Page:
At a Glance
A new study in adults over 65 has found that people with higher intakes of long-chain fatty acids, like those found in fatty fish, have a lower prevalence of subclinical brain damage and better overall brain health.
Read more about this research below.
Previous research has shown that consumption of tuna or other broiled fatty fish may be associated with fewer sub-clinical brain abnormalities.
In a new study published in the Journal of the American Heart Association, researchers investigated the association between plasma phospholipid omega-3 polyunsaturated fatty acids (PUFAs) and biomarkers of brain health using magnetic resonance imaging (MRI). Silent infarcts, which are small brain lesions caused by lack of blood flow, are associated with a decrease in thinking skills and are estimated to affect approximately 20% of healthy older individuals.
The present study included participants aged 65 and over that were part of the Cardiovascular Health Study who were analyzed by MRI between 1992 and 1994. Plasma samples from 1992 and 1993 were collected and analyzed for PUFA levels. Of this group, 2,313 adults underwent another scan after 5 years. Those with incomplete fatty acid data or who had a history of stroke were excluded from the study.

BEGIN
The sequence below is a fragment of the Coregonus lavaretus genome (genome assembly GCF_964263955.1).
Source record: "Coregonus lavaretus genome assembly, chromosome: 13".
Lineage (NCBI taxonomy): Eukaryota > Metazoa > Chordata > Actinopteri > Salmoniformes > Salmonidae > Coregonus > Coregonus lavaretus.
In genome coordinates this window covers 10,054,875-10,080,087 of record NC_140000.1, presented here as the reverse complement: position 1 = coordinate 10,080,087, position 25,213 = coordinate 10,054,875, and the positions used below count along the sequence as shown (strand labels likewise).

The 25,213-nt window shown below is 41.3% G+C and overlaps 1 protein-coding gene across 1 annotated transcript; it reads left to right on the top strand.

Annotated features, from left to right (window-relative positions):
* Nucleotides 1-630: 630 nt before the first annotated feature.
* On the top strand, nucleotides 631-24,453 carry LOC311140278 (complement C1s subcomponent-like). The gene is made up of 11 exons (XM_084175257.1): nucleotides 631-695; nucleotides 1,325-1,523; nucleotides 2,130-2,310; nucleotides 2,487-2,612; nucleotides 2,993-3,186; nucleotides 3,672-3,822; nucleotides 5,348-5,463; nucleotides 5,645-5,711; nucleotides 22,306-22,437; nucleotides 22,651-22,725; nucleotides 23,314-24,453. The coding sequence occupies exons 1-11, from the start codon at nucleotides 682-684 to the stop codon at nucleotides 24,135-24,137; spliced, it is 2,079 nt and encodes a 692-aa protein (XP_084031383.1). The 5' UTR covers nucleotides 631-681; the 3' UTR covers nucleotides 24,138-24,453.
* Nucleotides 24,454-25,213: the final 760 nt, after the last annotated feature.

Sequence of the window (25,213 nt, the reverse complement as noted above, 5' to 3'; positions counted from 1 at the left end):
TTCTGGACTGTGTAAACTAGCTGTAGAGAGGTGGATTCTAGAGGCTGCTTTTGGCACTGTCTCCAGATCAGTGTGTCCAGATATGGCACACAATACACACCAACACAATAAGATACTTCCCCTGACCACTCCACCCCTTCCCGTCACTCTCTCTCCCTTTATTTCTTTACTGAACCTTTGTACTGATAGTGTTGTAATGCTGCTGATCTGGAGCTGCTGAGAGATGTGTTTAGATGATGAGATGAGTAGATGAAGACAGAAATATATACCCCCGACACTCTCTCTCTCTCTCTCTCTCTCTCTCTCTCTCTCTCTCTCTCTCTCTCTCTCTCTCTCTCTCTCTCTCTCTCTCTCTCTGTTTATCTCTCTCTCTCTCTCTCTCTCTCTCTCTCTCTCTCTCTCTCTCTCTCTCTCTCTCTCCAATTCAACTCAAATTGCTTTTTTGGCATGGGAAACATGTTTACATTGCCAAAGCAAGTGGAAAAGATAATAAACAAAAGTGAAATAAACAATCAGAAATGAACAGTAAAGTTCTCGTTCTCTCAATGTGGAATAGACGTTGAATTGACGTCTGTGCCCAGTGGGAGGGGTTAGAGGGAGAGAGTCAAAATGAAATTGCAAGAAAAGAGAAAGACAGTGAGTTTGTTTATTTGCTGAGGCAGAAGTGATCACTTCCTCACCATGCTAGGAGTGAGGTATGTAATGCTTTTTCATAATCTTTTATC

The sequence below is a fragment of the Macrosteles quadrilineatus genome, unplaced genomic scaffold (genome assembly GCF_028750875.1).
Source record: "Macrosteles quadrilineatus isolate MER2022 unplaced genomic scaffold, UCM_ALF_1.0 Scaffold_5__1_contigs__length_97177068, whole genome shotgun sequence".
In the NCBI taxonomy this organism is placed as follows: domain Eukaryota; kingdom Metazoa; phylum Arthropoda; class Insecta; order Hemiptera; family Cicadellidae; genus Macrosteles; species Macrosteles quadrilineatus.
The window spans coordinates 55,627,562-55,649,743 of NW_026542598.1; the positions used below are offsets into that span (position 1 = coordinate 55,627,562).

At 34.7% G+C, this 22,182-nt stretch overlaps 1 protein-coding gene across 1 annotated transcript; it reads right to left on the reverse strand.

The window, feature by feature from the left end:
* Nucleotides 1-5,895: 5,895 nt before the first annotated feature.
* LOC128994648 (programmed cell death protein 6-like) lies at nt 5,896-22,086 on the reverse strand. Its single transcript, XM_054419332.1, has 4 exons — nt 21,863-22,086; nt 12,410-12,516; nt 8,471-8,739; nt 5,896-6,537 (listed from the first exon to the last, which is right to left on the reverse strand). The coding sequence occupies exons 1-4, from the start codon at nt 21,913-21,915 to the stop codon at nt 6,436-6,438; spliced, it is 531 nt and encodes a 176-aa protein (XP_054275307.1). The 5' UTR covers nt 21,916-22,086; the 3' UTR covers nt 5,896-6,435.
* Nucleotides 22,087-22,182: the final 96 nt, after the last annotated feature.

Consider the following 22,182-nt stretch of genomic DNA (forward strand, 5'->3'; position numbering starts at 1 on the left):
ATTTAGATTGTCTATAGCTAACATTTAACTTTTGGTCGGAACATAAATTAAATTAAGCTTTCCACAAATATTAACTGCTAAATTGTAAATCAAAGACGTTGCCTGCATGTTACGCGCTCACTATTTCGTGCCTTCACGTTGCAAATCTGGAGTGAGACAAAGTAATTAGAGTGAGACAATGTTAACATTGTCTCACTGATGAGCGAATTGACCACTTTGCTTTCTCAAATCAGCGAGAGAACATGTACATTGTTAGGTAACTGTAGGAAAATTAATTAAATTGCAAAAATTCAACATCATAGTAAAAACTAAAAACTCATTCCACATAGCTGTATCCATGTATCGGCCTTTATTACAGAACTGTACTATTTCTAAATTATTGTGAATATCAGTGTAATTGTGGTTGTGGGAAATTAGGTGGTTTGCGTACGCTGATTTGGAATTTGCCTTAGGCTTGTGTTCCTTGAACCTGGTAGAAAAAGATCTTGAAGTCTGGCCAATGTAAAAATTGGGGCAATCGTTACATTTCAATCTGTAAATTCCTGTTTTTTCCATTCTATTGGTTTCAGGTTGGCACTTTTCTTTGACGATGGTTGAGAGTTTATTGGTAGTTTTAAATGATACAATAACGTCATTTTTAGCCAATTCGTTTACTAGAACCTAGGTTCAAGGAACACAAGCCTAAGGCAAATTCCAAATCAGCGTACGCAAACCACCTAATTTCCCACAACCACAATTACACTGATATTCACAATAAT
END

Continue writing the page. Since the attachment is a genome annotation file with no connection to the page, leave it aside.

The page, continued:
Measured by MRI, the subjects with EPA, DHA, and DPA levels in the highest 25% had a 40% lower risk of subclinical infarcts compared to participants whose levels were in the lowest 25%.
The group with the lowest levels of PUFAs also had more white matter changes that those in the highest group.
The results of this study support the benefits of fish intake on brain health. Older adults with high PUFA levels may have a reduced risk of subclinical infarcts and better white matter and brain health compared to adults with low intake of long-chain polyunsaturated fatty acids.
Jyrki K. Virtanen, PhD et al. Circulating Omega-3 Polyunsaturated Fatty Acids and Subclinical Brain Abnormalities on MRI in Older Adults: The Cardiovascular Health Study. J Am Heart Assoc. 2013; 2: e000305.
Source: USANA Essentials of Health